Aside from interviewing, tools such as the Eight-item Informant Interview to Differentiate Aging and Dementia (AD8®) questionnaire and the Mini-Cog© assessment can be used by the CV team for initial assessment of cognitive dysfunction. The AD8 questionnaire can be administered by medical assistants or as a questionnaire to be filled out by family with patient while in the waiting room. Many times, mild cognitive impairment is present, but cannot be identified on interviewing. In these situations, objective testing is revealing. If objective testing in the CV practice is abnormal, patients should be referred to geriatrics (older adults), psychiatry (comorbid psychiatric conditions), neurology (especially with atypical symptoms and neurological signs), or a memory clinic based on local practices and availability.
Cognitive decline is associated with frailty development,8 CV disease (CVD) development,9,10 and poor outcomes. Memory, attention, and executive functioning are all necessary to adhere to medical recommendations and care for oneself.11 Impairment in one or more of these domains can result in decreased adherence to medications, follow-up with providers, and care for oneself, which may explain its association with development and progression of CVD, rehospitalization, and mortality.12 A gauge of cognitive function and functional status is important to determine whether a patient can independently access care, remember appointments, transport oneself to appointments, and take medications. If impairments are noted, then involving the appropriate specialists and linking patients to resources may improve medical adherence and CV outcomes.
- Forte G, Casagrande M. Effects of blood pressure on cognitive performance in aging: a systematic review. Brain Sci 2020;10:919.
- Lai MMY, Ames DJ, Cox KL, et al. Association between cognitive function and clustered cardiovascular risk of metabolic syndrome in older adults at risk of cognitive decline. J Nutr Health Aging 2020;24:300-4.
- Rasgon NL, Kenna HA, Wroolie TE, et al. Insulin resistance and hippocampal volume in women at risk for Alzheimer's disease. Neurobiol Aging 2011;32:1942-8.
- Arshad NA, Lin TS, Yahaya MF. Metabolic syndrome and its effect on the brain: possible mechanism. CNS Neurol Disord Drug Targets 2018;17:595-603.
- Christman AL, Vannorsdall TD, Pearlson GD, Hill-Briggs F, Schretlen DJ. Cranial volume, mild cognitive deficits, and functional limitations associated with diabetes in a community sample. Arch Clin Neuropsychol 2010;25:49-59.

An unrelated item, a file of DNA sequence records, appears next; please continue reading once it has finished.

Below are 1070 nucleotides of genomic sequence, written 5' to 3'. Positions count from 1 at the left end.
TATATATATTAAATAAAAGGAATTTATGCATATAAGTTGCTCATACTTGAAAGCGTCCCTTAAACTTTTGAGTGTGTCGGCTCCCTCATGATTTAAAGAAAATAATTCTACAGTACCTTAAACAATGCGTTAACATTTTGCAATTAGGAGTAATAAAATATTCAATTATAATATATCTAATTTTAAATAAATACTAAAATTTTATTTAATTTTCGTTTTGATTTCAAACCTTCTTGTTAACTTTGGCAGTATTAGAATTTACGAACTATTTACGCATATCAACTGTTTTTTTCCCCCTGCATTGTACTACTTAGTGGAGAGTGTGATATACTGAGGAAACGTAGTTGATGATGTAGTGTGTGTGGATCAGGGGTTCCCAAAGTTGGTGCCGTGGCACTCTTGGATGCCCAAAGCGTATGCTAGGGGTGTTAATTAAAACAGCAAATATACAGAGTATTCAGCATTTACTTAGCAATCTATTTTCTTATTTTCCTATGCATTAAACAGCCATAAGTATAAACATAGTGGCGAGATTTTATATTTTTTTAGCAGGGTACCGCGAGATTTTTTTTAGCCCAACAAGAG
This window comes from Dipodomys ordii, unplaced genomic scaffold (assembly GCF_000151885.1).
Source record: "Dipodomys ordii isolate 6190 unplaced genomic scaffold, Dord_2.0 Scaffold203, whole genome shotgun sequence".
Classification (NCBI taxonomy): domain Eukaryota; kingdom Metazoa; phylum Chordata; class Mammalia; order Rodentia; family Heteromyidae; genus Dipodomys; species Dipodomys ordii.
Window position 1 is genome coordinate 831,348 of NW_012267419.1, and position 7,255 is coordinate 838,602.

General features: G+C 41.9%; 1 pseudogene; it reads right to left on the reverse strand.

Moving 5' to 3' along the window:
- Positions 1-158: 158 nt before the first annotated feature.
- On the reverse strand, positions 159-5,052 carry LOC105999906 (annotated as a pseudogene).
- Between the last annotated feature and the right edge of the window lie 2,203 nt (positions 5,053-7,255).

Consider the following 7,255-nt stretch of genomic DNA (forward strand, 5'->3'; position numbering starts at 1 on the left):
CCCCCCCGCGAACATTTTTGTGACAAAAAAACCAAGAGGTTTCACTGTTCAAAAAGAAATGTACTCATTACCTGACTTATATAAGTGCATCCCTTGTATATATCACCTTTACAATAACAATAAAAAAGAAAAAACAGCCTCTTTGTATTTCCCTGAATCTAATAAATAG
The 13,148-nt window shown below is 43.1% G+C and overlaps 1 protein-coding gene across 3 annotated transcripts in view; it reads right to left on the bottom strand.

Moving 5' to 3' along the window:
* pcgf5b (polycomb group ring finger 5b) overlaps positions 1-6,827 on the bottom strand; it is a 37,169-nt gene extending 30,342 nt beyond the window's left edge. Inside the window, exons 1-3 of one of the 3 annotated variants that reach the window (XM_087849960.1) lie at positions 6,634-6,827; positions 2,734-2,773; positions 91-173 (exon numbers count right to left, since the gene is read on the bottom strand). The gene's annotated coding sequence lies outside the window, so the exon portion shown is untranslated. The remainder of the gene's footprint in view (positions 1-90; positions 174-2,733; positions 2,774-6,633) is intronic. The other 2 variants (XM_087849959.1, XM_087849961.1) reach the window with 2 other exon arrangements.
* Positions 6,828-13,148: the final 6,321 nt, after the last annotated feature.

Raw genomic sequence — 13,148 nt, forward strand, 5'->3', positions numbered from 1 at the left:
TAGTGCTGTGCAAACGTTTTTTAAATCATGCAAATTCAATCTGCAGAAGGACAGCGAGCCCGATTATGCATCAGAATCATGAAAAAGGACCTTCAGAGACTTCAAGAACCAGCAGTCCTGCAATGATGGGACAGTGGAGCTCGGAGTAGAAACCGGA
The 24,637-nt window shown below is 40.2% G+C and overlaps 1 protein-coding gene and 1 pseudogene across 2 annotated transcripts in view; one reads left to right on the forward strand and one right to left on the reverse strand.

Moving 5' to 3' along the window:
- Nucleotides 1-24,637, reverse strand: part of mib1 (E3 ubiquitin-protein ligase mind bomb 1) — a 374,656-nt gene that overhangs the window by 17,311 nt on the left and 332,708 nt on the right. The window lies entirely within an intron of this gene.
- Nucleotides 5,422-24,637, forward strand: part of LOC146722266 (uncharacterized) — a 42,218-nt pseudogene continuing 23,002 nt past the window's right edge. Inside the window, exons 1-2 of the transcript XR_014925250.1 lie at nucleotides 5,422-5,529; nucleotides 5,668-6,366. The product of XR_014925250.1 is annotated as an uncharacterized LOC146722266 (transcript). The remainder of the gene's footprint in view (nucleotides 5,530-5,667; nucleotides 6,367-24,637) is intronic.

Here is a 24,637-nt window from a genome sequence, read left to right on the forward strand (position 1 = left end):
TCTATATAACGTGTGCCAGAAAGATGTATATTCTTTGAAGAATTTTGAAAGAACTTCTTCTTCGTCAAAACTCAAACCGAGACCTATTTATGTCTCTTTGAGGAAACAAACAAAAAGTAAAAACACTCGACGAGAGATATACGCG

- Kalantarian S, Stern TA, Mansour M, Ruskin JN. Cognitive impairment associated with atrial fibrillation: a meta-analysis. Ann Intern Med 2013;158:338-46.
- Cannon JA, Moffitt P, Perez-Moreno AC, et al. Cognitive impairment and heart failure: systematic review and meta-analysis. J Card Fail 2017;23:464-75.
- Atkinson HH, Rosano C, Simonsick EM, et al. Cognitive function, gait speed decline, and comorbidities: the health, aging and body composition study. J Gerontol A Biol Sci Med Sci 2007;62:844-50.
- Santos CY, Snyder PJ, Wu WC, Zhang M, Echeverria A, Alber J. Pathophysiologic relationship between Alzheimer's disease, cerebrovascular disease, and cardiovascular risk: a review and synthesis. Alzheimers Dement (Amst) 2017;7:69-87.
- Lopez OL, Jagust WJ, DeKosky ST, et al. Prevalence and classification of mild cognitive impairment in the Cardiovascular Health Study Cognition Study: part 1. Arch Neurol 2003;60:1385-9.
- Faulkner KM, Uchmanowicz I, Lisiak M, Cichoń E, Cyrkot T, Szczepanowski R. Cognition and frailty in patients with heart failure: a systematic review of the association between frailty and cognitive impairment. Front Psychiatry 2021;12:713386.
- Kewcharoen J, Prasitlumkum N, Kanitsoraphan C, et al. Cognitive impairment associated with increased mortality rate in patients with heart failure: a systematic review and meta-analysis. J Saudi Heart Assoc 2019;31:170-78.
Clinical Topics: Cardiovascular Care Team, Diabetes and Cardiometabolic Disease, Geriatric Cardiology, Vascular Medicine, Atherosclerotic Disease (CAD/PAD), Sleep Apnea
Keywords: Aged, Activities of Daily Living, Executive Function, Coronary Artery Disease, Metabolic Syndrome, Waist Circumference, Stroke, Lacunar, Frailty, Patient Readmission, Follow-Up Studies, Mental Status and Dementia Tests, Cerebrovascular Disorders, Aging, Dementia, Neurology, Insulins, Geriatrics